|Memories of Paris 08. - 2011|
What I need to do and what I have the energy to do are two very different things.
We’ve all felt it. It’s the mental, emotional and physical exhaustion from a day of teaching and being a wife and mother. We say to ourselves, if only I could just teach. If only I could actually spend my entire planning period working on lessons, making examples and preparing materials. If only my students actually wanted to be in class, learn about artists, generate new ideas and create art, then my job would be wonderful. If I didn’t have to drag ideas out of students or rack by brain for ways to motivate the unmotivated. If I didn’t have to spend hours preparing lessons only to have the schedule changed or half the class absent. If I didn’t have activities to get my children to, dinner to cook, laundry to do, or homework to help with. If I didn’t have to start my graduate work at 9pm once the kids go to sleep. If I didn’t have all these things to do then I could do the other thing that I need to do. I need to write about my teaching, learning, and research so that I actually remember and learn from my day’s events. While I have many things running a marathon through my head, I just don’t have the energy to write them down. I know if I could get in a run or some cardio exercise I’d have more energy, but when do I fit that in? When do I fit in time to relax, refocus and refuel? IT seems that every moment of my day is already accounted for.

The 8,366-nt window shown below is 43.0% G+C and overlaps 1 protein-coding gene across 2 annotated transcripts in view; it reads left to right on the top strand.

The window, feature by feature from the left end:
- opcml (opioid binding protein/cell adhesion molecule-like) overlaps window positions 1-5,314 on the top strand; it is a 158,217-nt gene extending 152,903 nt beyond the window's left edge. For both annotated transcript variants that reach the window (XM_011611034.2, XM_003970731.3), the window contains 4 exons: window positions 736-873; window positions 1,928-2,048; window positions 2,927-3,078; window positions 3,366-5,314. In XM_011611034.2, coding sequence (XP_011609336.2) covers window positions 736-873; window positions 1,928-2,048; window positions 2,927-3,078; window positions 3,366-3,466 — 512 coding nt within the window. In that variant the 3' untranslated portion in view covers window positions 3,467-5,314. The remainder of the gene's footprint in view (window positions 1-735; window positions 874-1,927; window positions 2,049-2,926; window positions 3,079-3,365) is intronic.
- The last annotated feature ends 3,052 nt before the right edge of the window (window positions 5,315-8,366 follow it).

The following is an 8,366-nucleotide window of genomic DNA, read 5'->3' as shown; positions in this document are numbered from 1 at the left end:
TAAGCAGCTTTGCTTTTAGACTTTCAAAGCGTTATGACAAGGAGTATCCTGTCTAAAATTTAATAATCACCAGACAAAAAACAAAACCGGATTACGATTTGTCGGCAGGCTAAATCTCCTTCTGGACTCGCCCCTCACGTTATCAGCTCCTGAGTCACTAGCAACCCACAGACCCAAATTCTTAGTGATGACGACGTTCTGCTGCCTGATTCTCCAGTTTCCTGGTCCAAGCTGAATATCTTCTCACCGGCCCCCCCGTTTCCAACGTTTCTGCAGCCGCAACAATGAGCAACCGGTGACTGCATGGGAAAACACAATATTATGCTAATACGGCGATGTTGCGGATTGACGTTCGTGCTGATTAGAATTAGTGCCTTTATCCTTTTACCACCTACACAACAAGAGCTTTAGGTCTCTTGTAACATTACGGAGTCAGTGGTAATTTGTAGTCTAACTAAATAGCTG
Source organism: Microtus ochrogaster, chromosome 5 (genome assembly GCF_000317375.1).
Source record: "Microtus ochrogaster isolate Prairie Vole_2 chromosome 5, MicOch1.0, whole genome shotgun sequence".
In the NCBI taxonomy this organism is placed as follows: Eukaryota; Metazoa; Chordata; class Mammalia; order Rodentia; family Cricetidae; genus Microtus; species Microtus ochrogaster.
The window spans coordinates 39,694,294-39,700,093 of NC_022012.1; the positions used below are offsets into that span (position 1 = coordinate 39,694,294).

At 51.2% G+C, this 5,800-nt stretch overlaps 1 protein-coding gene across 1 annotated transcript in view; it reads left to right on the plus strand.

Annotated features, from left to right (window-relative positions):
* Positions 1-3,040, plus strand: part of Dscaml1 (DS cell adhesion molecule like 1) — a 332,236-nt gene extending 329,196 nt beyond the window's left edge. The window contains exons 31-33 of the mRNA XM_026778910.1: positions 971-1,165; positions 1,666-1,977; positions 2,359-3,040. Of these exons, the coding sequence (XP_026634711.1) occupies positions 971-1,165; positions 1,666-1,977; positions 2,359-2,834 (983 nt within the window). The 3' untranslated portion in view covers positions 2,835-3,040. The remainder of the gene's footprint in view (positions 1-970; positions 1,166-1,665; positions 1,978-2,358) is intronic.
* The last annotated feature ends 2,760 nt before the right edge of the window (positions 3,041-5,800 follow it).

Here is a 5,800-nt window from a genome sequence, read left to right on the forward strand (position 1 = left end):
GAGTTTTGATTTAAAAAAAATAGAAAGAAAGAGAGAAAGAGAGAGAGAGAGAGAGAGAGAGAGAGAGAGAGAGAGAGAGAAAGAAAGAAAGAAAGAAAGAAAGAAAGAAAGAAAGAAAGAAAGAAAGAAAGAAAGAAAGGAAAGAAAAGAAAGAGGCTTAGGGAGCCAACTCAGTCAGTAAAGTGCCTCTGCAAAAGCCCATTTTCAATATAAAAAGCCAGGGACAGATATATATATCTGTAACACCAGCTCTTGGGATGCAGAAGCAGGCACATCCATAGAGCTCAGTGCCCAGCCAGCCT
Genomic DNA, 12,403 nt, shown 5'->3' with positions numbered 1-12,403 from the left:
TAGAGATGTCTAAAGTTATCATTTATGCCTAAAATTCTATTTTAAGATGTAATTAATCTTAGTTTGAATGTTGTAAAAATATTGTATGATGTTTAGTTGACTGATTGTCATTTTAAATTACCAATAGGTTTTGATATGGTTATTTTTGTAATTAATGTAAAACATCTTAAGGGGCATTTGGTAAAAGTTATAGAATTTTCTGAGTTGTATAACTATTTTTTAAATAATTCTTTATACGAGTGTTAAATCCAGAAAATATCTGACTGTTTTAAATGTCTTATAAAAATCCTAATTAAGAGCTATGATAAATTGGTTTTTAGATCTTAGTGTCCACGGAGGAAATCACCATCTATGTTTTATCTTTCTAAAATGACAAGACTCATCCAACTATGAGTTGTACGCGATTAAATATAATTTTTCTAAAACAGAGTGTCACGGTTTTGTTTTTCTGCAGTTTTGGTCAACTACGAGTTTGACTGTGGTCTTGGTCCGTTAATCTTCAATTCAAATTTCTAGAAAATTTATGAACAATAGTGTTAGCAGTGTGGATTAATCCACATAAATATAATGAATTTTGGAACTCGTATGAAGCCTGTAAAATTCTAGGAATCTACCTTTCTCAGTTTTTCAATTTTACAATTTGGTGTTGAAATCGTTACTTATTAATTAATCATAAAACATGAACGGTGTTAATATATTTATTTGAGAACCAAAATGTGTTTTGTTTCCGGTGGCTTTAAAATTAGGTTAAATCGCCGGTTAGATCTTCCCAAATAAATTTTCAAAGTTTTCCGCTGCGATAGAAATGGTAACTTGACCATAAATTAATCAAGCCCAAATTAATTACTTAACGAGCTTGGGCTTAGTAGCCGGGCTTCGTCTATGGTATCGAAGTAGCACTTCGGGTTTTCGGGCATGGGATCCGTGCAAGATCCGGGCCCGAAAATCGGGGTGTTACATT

If you’re a teacher you know, and probably live, this scenario. You have sticky notes everywhere and scribbled thoughts all over your planner. You make mental notes you hope you won’t forget by the time you get around to writing them down. You count the minute to the bell so you can pee. You scarf down lunch, or skip it, so you can prepare for the next class. You stay after school so students can keep working on a late assignment. There will be good days, bad days and days you are just trying to make it through without losing your cool with a student or your administration. There are days when all has gone fabulously and you feel like a million bucks at the end of the work day. There are days when you wake up and look forward to the adventures of the day simply because you got 8 hours of sleep. And then there’s that one day when you get a note from a student that says Thank You. One heart felt note acknowledging that you are appreciated by a student who you didn’t think was ever listening reminds you of why you do all the things you do. That is what makes the job worth it all.